• Reethi Roy

The Pandemic of Covid-19 Racism

Discrimination is not a new concept and has existed for centuries. As the coronavirus spreads across the world – hate speech, discrimination, and xenophobia have surged in prevalence. People of African and Asian descent have suffered at the hands of racial slurs, violence, vandalism, and even eviction from their own homes due to the social injustices that have occurred during the pandemic. Covid-19 should have united us all for common cause but has instead resulted in the infliction of blame and the pointing of fingers.

(Sophia, 2020).

The virus has sparked Islamophobia in India, as trolls took to twitter to express their hatred. One individual posted a false video showing a Muslim man part of the Delhi congregation, allegedly coughing intentionally on someone in order to spread the Coronavirus. The tweet’s caption referred to Muslims as “such vile minded people”. In another tweet, a cartoon was posted showing a Muslim man, labelled “Corona jihad”, pushing a Hindu man off a cliff. In an article by Time magazine, Executive Director, Thenmozhi Soundarajan said, “Corona jihad is this new idea that Muslims are weaponizing the Coronavirus to target Hindus.” The concept of ‘jihad’ has taken on a variety of different contexts. For example, ‘population jihad’, the idea that Muslims want to reproduce at a faster rate than Hindus so that majority of the population becomes Muslim. ‘Love jihad’ is another idea that assumes Muslim men are attempting to form romantic relationships with Hindu women in order to convert them to Islam.

According to an article from ABC News, an Australian-Asian family’s house was vandalised with the words, “Covid-19 China Die.” The family’s house was vandalised two nights in a row. The perpetrators even went as far as throwing a rock at the family’s window to express their hate. In another incident, a Hong Kong student studying at the University of Hobart, in Australia, was assaulted for wearing a face mask. The student was visiting his local supermarket when the words: “You’ve got the virus go back to your country!” were shouted at him. He was punched in the face near his car, shattering the car’s window and injuring his eye. In a report by the World University Rankings, Jonathan Mok, a Singaporean UCL student in London was spat at, and given a black eye that left him with a broken bone between his eyes. He was so brutally attacked that he may require facial surgery. A University of Glasgow student had the words, “Coronavirus!” shouted at him and his clothes were subsequently ripped off.

In addition, racism has also manifested in the country of origin. In China, Africans have become targets of racism. After two Nigerian nationals tested positive for the virus, the government ordered that all African nationals be subjected to testing for the virus and are to undergo a 14-day quarantine without even receiving the results of their tests. Even those who had not left the country were still subjected to forceful testing. Many have faced forced eviction from their homes, leaving them helpless and stranded on the streets. According to the BBC, a Nigerian student studying at the University of Guangdong in China, was forced to vacate his place of residence only to find that the police were waiting for him and his roommates outside. African ambassadors in Beijing demanded, “…the cessation of forceful testing, quarantine and other inhuman treatments meted out to Africans.” Chinese Foreign Ministry spokesperson, Zhao Lijian, stated that, “African friends can count on getting fair, just, cordial and friendly reception in China.” However, he did not make any mention of the ambassador’s demands or what was going to be done to put an end to racism in the country.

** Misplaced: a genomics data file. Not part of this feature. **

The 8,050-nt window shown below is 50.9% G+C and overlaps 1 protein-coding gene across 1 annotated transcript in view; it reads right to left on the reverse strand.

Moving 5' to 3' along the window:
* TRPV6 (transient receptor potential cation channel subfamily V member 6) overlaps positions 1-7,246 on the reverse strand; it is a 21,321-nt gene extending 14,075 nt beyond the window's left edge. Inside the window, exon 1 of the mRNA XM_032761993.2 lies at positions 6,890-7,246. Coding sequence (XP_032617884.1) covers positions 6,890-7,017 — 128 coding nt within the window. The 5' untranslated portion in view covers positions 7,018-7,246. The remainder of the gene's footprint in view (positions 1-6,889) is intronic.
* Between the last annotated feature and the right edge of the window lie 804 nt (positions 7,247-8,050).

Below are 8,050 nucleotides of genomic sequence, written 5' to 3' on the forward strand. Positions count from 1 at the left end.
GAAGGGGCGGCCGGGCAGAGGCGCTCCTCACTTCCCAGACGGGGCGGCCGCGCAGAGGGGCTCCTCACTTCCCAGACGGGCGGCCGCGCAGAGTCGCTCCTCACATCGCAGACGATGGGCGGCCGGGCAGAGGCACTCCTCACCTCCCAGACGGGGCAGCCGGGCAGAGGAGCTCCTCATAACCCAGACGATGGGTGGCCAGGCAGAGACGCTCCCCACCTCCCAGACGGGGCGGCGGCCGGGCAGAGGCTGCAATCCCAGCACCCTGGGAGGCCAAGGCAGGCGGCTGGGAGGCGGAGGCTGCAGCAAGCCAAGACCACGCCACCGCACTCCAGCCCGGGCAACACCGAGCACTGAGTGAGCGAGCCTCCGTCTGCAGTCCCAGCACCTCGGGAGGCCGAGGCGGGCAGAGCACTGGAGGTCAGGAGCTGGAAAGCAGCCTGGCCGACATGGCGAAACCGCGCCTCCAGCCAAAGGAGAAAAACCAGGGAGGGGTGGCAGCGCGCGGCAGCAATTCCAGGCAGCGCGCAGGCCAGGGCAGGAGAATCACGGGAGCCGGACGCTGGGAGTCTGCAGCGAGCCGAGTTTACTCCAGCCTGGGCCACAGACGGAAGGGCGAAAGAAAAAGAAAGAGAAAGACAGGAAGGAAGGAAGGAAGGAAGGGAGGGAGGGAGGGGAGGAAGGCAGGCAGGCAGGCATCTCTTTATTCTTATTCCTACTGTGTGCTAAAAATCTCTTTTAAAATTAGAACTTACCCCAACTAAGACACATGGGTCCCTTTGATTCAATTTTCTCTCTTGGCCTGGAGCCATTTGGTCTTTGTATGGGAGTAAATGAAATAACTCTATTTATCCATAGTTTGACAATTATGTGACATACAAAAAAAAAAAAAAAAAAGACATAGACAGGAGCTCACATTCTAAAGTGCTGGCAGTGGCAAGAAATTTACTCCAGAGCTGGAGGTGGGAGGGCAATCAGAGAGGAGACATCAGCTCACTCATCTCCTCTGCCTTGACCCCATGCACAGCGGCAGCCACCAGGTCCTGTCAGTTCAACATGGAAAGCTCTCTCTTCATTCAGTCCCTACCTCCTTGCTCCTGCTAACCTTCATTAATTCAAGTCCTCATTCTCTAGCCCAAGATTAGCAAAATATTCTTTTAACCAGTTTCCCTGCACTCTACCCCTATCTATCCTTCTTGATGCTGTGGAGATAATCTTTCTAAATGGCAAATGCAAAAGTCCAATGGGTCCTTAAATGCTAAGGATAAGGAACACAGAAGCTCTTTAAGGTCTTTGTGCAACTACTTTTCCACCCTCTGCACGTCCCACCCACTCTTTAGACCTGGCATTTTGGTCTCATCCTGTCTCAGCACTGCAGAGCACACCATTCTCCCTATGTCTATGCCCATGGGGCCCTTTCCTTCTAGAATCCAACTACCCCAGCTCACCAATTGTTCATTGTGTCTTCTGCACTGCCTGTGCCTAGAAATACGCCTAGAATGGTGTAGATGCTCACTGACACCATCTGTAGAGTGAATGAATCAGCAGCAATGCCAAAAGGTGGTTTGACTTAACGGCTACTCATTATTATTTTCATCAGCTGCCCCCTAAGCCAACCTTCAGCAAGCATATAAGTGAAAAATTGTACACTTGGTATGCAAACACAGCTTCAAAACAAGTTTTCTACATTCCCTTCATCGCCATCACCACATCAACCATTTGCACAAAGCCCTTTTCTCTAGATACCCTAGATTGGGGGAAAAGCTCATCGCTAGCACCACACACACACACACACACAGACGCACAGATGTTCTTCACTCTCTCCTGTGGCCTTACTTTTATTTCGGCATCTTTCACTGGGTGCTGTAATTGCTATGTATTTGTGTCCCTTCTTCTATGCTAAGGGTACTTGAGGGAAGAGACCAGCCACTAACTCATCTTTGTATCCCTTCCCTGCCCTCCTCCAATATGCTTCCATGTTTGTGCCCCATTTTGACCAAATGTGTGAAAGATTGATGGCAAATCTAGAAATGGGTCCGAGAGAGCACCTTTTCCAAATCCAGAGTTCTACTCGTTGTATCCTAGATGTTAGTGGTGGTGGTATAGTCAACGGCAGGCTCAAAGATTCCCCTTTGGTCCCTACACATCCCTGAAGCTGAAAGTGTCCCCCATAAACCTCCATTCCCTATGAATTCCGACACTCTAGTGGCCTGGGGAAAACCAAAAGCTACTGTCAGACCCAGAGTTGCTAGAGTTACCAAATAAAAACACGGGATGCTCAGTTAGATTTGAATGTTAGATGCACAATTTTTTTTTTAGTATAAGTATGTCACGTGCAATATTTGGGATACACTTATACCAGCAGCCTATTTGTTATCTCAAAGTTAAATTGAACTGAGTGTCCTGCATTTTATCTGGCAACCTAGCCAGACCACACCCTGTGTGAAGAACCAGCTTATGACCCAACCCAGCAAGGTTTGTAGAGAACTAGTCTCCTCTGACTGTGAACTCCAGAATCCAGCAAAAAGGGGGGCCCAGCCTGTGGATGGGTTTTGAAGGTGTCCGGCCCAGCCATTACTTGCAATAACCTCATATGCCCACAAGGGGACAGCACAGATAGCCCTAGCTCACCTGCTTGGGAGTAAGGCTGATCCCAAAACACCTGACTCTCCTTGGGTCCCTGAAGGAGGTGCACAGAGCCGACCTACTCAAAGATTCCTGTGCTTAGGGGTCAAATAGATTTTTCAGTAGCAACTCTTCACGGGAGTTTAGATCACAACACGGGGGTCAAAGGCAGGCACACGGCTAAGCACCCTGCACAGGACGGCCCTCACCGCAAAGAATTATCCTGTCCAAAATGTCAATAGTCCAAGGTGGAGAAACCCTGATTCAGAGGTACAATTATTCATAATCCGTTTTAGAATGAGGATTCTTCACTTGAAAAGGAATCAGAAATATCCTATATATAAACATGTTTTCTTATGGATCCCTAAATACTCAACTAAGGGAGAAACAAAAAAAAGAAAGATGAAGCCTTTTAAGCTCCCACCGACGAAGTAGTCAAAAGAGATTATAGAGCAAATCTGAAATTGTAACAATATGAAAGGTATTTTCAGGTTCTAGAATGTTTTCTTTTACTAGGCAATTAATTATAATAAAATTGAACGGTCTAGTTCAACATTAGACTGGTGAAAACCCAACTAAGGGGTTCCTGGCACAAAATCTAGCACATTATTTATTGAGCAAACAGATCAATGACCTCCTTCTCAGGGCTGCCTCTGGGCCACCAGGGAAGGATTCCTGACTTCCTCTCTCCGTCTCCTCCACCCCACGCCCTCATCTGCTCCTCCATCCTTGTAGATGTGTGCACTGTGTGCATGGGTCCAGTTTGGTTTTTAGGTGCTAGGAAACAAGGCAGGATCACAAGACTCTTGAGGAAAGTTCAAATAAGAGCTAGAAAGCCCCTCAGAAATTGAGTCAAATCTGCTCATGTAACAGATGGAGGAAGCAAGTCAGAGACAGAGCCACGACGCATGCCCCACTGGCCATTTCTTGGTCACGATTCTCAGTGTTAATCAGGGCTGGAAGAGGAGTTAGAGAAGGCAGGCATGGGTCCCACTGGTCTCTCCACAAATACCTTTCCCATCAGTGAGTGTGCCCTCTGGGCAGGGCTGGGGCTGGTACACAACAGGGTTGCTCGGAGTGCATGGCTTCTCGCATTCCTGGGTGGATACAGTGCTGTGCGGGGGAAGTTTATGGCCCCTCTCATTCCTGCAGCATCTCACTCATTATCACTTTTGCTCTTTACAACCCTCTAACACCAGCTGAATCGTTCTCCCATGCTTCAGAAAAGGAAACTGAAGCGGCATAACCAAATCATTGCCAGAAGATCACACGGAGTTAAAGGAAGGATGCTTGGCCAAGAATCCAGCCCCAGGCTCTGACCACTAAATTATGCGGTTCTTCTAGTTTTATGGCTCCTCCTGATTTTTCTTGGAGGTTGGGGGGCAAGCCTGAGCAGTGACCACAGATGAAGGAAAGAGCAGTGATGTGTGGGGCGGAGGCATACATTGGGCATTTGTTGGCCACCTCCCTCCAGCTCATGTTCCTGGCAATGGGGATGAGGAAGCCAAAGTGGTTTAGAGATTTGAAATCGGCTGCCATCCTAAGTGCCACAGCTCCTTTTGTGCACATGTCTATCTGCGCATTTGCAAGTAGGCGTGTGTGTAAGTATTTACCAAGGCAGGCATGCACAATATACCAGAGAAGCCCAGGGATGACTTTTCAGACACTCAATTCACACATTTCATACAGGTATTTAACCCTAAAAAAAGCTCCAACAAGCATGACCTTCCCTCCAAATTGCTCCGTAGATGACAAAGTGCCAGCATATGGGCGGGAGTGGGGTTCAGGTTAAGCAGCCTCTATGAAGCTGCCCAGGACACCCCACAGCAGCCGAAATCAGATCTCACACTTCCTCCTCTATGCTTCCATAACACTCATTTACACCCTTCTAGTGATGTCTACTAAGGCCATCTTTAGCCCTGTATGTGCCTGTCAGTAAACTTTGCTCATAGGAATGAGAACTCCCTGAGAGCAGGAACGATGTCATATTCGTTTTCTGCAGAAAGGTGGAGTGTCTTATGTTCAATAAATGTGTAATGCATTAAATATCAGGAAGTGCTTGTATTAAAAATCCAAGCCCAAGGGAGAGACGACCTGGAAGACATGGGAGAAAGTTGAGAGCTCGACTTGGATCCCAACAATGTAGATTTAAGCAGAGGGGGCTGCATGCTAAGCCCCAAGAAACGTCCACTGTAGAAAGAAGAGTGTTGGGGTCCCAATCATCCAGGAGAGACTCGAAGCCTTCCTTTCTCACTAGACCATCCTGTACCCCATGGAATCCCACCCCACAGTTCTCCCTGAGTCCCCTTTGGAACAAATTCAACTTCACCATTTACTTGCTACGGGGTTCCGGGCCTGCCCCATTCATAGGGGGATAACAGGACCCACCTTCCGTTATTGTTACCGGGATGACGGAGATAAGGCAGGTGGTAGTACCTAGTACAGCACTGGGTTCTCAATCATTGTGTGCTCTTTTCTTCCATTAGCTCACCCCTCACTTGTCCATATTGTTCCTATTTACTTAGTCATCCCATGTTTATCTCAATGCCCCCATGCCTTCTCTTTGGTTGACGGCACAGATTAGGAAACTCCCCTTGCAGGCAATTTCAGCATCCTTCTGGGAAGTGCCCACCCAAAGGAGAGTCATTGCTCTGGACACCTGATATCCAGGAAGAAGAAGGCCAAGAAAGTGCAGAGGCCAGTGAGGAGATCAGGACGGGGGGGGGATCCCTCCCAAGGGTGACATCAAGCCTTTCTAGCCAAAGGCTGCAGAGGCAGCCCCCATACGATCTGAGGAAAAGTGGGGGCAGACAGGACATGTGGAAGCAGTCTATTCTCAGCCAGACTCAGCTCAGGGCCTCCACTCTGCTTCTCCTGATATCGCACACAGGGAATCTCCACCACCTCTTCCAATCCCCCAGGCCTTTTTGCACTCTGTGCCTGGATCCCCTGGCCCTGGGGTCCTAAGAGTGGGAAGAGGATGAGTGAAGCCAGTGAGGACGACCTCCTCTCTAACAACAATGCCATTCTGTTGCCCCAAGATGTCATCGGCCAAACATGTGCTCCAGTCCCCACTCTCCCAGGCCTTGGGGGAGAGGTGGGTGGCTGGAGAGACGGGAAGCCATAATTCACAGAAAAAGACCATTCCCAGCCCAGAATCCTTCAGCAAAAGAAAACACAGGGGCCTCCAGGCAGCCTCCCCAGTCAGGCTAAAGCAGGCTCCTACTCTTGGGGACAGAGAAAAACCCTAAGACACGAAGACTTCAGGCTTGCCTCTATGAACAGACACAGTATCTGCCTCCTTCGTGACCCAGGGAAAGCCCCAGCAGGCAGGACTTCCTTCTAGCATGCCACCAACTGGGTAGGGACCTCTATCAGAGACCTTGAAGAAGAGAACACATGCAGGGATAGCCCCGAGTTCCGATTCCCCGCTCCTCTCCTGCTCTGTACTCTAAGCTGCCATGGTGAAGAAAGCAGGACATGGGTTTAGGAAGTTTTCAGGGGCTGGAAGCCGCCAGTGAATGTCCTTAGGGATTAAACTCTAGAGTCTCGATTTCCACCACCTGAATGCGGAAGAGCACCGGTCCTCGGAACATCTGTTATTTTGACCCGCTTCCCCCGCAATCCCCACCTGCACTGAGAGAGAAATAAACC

In times like these, people in positions of power are needed to drive forward effective change for the world at large. The government needs to take necessary action to put an end to discrimination and hatred against its citizens. However, the world’s governments have proved inadequate in their ability to stop xenophobia, discrimination, and racism against their citizens. In the United States, for example, President Donald Trump labelled Covid-19 as the ‘Chinese virus’ only further reinforcing stereotypical ideals and xenophobic actions against Asians in America and abroad.

Without any support from the government, citizens are forced to take matters into their own hands. In the United Kingdom, angered citizens have collectively formed an anti-racism group called CARG (Covid-19 Anti-Racism Group). The group has started a petition in an effort to draw the government’s attention to racism against Asians in the country, in light of Jonathan Mok’s violent attack. In Australia, a #UnityOverFear during Covid19 petition was created to encourage citizens to unite against racism against Australian-Asians. The petition aims to achieve 150 000 signatures and will be sent to all the members of the Australian parliament, the opposition leader, and the prime minister. In an interview with Aljazeera, Princess Hend Al-Qassimi, a member of the UAE royal family stated, “Openly racist and discriminatory (Indians of the Gulf) will be fined and made to leave (the country).” This has been put into action, as six Hindus have been fired from their jobs and subsequently charged for discriminatory posts on social media.

The fight against discrimination, racism, hate speech, and xenophobia is far from over, but it is important that we stand together in solidarity to fight against these. It is important that we pressurise our governments to pay heed to these issues, so that they may bring about change. We need to learn to not judge or blame one another, but to support and uplift each other. As Martin Luther King Jr once said, “Darkness cannot drive out darkness; only light can do that. Hate cannot drive out hate; only love can do that.”

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